The key role in starting the ironwork industry was played by the Thurn family. According to the museum councillor Dr. Karla Oder, Count Jurij Thurn was given state funds for the construction of a rolling plant in the middle of the 19th century, launching modern industrial production using steam-powered machinery.
Count Jurij was also a member of the committee for the construction of the railway connection in the Lower Mežica Valley that improved the prosperity of the ironwork industry in Ravne. Steel from Ravne was already highly esteemed before WWI. Surgical instruments were produced from steel in graphite crucibles in the Austrian Steyermark. Quality steel was exported to the Near East and Far East, and to Russia. The ironwork industry was the pillar of life in Ravne after WWII. Today, Ravne steel has an excellent reputation around the world.
Although the work at the ironwork plant was hard, social life also blossomed in Ravne. There were all kinds of cultural and sport activities. Money from the ironwork plant helped build the Dr Franc Sušnik Library and high school. The directors of the ironwork plant, Gregor Klančnik and Franc Fale, were among the greatest supporters of cultural life, including the Forma viva symposia. Iron sculptures created by world-renowned artists, together with Carinthian steel masters, over more than half a century of iron-making history, follow you around the town at every step.
Since every hard-working man has to eat, iron workers had to eat well, for instance enjoying, “zabelena fižola z grumpi” (beans with crackling) or a typical local bread loaf. This sturdy Carinthian lunch can be tasted at the Lečnik Inn in the centre of the town, where the people of Ravne used to go bowling. They will offer you the “mežerli“, a type of pie made from offal, and a dumpling dessert called “kvočevi nudlni“, stuffed with dried pear. Traditional Carinthian delicacies from local ingredients can also be tasted at the Delalut Hotel, which is especially friendly to active visitors. You will enjoy dishes made with Carinthian cottage cheese, lard with crackling, and make a toast with genuine Carinthian must (freshly crushed fruit juice).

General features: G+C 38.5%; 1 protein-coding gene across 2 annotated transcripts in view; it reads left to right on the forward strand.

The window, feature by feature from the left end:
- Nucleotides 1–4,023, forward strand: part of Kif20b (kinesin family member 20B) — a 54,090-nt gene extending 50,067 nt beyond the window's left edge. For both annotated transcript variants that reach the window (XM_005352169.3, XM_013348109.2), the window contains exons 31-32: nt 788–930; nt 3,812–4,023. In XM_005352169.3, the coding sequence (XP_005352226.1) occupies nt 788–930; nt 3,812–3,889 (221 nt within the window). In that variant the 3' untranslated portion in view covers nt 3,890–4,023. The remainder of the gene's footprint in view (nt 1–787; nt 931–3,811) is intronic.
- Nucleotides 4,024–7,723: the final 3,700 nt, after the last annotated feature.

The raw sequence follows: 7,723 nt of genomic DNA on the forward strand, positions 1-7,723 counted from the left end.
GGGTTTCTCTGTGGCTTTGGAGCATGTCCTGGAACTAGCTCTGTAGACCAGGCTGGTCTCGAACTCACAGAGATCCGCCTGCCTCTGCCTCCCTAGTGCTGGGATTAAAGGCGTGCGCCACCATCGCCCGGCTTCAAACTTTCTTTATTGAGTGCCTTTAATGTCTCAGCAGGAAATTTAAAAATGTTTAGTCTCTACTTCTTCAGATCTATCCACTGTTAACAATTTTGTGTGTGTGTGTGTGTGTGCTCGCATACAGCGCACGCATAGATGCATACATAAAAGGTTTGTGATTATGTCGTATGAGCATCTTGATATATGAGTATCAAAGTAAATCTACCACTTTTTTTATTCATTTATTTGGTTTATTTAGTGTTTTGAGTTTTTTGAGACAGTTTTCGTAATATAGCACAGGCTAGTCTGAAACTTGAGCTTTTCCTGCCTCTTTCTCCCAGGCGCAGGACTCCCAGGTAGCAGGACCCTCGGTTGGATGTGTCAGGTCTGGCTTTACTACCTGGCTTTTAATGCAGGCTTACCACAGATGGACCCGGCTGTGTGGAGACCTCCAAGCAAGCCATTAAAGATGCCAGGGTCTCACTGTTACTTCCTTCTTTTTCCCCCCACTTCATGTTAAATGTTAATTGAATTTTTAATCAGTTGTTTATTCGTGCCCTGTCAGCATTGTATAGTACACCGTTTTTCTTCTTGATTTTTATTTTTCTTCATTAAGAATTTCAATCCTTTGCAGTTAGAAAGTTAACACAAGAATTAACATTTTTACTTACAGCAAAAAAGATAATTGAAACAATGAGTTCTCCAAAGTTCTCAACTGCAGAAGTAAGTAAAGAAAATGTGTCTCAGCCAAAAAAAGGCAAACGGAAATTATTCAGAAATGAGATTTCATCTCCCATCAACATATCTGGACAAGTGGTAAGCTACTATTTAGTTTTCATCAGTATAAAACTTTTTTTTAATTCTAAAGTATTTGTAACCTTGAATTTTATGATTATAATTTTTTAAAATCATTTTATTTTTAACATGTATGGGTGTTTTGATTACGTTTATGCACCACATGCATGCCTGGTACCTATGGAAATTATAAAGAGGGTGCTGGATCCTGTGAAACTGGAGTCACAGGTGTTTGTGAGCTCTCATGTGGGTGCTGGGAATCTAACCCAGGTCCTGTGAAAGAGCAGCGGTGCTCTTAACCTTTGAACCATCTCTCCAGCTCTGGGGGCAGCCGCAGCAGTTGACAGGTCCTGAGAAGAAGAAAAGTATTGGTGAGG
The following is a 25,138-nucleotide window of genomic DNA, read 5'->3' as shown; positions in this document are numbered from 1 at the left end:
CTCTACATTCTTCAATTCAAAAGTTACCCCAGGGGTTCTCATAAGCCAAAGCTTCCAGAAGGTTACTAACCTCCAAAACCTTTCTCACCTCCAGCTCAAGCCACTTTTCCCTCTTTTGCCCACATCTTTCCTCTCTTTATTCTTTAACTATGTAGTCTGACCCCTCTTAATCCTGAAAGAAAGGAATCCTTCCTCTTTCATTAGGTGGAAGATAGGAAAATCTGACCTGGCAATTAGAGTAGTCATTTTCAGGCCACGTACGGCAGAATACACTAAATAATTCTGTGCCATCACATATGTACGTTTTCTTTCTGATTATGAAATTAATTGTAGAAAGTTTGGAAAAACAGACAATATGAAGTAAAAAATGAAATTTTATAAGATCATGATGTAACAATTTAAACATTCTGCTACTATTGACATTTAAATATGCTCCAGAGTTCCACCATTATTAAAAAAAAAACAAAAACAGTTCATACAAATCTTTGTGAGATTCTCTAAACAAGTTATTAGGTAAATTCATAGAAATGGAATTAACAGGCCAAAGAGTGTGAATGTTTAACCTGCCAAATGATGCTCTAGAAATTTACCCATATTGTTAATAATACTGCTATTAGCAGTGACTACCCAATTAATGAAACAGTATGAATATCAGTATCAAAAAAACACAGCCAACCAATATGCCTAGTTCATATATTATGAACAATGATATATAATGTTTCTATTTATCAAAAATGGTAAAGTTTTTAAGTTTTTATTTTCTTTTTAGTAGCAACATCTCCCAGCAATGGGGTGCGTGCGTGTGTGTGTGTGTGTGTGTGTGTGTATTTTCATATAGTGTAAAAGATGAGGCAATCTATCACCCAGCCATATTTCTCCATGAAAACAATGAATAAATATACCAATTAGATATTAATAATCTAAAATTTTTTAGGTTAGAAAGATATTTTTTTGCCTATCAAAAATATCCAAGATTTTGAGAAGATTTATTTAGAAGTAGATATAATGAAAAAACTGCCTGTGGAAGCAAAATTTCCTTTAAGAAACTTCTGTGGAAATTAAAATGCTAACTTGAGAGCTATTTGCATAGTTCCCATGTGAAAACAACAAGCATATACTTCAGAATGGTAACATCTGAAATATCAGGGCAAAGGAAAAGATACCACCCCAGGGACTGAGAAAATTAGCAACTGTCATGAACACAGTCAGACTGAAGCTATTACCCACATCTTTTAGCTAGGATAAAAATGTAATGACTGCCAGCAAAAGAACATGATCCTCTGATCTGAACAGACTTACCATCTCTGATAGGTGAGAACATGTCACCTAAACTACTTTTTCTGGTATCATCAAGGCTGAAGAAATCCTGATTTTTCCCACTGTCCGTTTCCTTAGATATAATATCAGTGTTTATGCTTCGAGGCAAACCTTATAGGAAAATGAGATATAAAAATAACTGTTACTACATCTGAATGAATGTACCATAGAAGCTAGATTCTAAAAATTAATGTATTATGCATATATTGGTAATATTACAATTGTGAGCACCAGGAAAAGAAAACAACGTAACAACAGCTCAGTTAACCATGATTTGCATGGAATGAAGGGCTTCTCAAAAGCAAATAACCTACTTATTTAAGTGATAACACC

Mati fabrika (the “Mother Factory”) has supplied bread to many, many Carinthians over more than 400 years. Lovro Kuhar (pen name “Prežihov Voranc), one of Slovenia’s most famous writers, was also one of the many steel workers. In his works, he erected a unique monument to the people and places of Carinthia, especially his birth place Kotlje. At the house of Prežihov Voranc, desperate poverty did not prevent them being avid readers. When you visit it, you can also climb the Uršlja gora mountain, the popular hiking destination.Along the way, stop at the Smučarska koča hut. Your taste buds will enjoy the local Carinthian cuisine : local “kipjenki” (boiled flour dumplings), “Urškina enolončnica” (Urška’s stew), “rpičov zos” (potato sauce) and “pohana japka” (fried apples). The unique natural mineral water springs at the foothills of the mountain and is very rich in iron. The water was highly esteemed in the past, and even exported to America.